It being Sunday, I fed Mom her lunch. This has become a routine, though it is still somewhat new. I was late and an aide was feeding Mom when I arrived but she was happy to be able to tend to something else. Mom dutifully accepted bites of pork, cooked carrots, hot cereal and fruit cocktail. I dribbled water down her chin only once. I noticed that she would pick her teeth with her finger whenever the meat got stuck. She also scratched her ear. She barely acknowledged my presence, and she made only a few minor reaches toward her tray as if there were still some muscle memory there about what it means to be eating. But she knew how to remedy that sensation of having something stuck in her teeth. And she knows how to scratch an itch. Her cough reflex is in good shape, too. She had a minor choking response to a bite of fruit cocktail and she was able to cough her way out of it. I was watching pretty intently, wondering if I was going to have to help her. She ended the coughing with a very big sneeze. Taking all this in, I couldn’t help thinking that her physical decline is distressing, but its unpredictability is also sort of fascinating. I just don’t understand how some abilities still exist while others don’t. But nobody understands these things, which is why Alzheimer’s is such a disaster of a disease.

A nurse who knows me came by and tried to pep Mom up, patting her back and nudging her shoulders. She asked Mom what my name is, and told her repeatedly to wake up and have a visit with me. Mom did show some signs of life – she laughed a few times and spoke a few nonsense phrases. I don’t know if she ever says Emily anymore. She barely opened her eyes. I appreciated the nurse’s effort. But I don’t like the idea of having to convince Mom to be lively. I did move my chair to her other side because her focus seemed to be directed that way. I talked to her a lot, telling her about my brother and sister and nieces and how they’d all like to be able to talk to her on Mother’s Day. And I mentioned that Patrick ran a marathon. Shortly after the nurse walked away, I said, “Hey, Mom, are you in there?” And she said, “Yeah.” So interesting. And a little bit later, she said, “I like you.” I was getting ready to leave, and I said, “I like you, too. I love you.” She was starting to drift off.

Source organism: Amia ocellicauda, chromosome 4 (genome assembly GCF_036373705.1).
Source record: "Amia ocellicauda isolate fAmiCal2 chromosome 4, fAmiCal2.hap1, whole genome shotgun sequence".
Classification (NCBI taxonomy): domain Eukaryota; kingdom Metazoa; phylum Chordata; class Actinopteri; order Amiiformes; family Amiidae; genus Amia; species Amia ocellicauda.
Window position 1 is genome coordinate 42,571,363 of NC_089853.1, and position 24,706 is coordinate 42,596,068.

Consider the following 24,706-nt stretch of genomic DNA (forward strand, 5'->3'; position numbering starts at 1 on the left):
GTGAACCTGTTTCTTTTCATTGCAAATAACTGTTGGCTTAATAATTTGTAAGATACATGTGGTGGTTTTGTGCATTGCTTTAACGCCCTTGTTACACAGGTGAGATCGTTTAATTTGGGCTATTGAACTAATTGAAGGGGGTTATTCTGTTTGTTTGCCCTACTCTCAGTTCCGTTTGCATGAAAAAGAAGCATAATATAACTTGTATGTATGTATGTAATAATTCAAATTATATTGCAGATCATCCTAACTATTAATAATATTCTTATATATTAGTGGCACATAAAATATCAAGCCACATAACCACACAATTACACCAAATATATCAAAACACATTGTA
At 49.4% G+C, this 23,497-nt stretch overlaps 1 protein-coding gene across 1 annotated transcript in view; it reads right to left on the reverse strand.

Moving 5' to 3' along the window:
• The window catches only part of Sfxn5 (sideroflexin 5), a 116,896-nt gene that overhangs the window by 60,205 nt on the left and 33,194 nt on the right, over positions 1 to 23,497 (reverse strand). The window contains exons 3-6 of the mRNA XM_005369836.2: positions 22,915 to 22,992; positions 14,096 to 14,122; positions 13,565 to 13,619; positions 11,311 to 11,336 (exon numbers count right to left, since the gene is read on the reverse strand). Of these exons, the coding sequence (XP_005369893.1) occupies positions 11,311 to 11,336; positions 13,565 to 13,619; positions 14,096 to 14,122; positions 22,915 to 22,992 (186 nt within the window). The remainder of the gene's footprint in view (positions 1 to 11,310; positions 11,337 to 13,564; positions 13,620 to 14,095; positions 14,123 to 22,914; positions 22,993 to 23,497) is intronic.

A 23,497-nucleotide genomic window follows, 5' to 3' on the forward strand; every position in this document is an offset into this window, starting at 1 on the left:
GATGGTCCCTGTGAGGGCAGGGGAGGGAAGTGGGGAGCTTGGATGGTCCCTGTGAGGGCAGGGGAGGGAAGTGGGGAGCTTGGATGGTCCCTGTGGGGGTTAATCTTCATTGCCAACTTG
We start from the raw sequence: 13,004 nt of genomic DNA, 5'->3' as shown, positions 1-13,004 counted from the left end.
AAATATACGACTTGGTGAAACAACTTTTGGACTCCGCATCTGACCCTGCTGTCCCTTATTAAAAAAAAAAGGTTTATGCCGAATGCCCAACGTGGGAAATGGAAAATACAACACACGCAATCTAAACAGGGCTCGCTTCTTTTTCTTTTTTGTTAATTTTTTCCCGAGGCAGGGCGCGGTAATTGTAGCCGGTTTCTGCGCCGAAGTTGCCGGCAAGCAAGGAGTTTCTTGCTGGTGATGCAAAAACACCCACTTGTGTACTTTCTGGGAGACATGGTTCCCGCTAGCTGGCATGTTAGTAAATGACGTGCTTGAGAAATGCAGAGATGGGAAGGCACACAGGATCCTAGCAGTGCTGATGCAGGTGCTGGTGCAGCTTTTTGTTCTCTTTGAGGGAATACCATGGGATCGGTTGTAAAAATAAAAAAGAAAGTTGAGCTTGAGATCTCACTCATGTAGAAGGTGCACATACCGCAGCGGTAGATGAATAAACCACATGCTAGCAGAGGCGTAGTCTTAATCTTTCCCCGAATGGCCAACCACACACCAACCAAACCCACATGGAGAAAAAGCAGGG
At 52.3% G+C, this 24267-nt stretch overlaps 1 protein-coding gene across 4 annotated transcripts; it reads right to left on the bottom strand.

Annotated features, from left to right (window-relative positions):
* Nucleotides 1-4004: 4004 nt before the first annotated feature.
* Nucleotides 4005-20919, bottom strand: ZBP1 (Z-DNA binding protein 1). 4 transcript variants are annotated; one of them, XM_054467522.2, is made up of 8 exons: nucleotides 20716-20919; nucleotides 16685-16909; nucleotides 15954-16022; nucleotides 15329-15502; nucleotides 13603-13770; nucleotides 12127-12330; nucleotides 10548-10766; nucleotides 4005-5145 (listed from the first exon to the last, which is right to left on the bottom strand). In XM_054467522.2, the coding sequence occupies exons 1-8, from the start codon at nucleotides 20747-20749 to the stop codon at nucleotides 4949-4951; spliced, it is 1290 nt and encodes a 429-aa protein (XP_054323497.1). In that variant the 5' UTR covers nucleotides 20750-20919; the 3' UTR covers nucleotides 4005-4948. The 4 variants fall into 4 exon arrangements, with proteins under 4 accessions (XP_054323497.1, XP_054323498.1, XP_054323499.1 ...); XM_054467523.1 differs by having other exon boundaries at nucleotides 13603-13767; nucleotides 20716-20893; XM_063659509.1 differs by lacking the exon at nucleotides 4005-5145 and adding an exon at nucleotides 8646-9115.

I couldn't get Mom to open her eyes. She did just once while I was there - to scratch an itch on her nose.

I couldn’t get Mom to open her eyes. She did just once while I was there – to scratch an itch on her nose.

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We did hold hands from time to time. And sometimes she gave my hand a little squeeze.

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And then, she dozed off. This is part of the routine.

It was a teary week leading up to this day. Many of my friends have lost their mothers, and Facebook was full of posts about daughters and sons missing moms who have passed. I can relate. And not. The toughest thing was a conversation with a friend over breakfast on Saturday. Her relationship with her mom is complicated. But she talked about her mom’s insights into some professional relationships my friend has, and it struck me how much attention her mother is paying to her life. She knew names, events, emotions, all kinds of things. My mom was an intellectual. She liked a good conversation. I’ve missed out on 10 years of her listening, and asking questions, and offering support. And just knowing me.